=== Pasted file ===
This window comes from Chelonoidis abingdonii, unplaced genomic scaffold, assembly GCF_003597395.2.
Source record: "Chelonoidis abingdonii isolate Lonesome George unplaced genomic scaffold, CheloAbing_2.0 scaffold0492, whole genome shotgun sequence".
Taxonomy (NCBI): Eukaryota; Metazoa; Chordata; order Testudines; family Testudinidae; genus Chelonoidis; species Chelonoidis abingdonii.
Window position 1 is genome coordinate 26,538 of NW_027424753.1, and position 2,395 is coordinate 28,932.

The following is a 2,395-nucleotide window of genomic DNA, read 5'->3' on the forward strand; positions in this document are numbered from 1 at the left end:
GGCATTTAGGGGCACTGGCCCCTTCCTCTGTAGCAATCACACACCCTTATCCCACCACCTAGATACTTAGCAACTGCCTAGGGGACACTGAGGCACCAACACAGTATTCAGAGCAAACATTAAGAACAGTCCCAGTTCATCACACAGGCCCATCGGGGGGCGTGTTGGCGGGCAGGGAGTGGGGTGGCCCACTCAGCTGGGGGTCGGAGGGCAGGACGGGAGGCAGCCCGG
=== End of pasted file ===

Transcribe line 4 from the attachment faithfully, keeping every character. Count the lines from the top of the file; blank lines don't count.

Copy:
Window position 1 is genome coordinate 26,538 of NW_027424753.1, and position 2,395 is coordinate 28,932.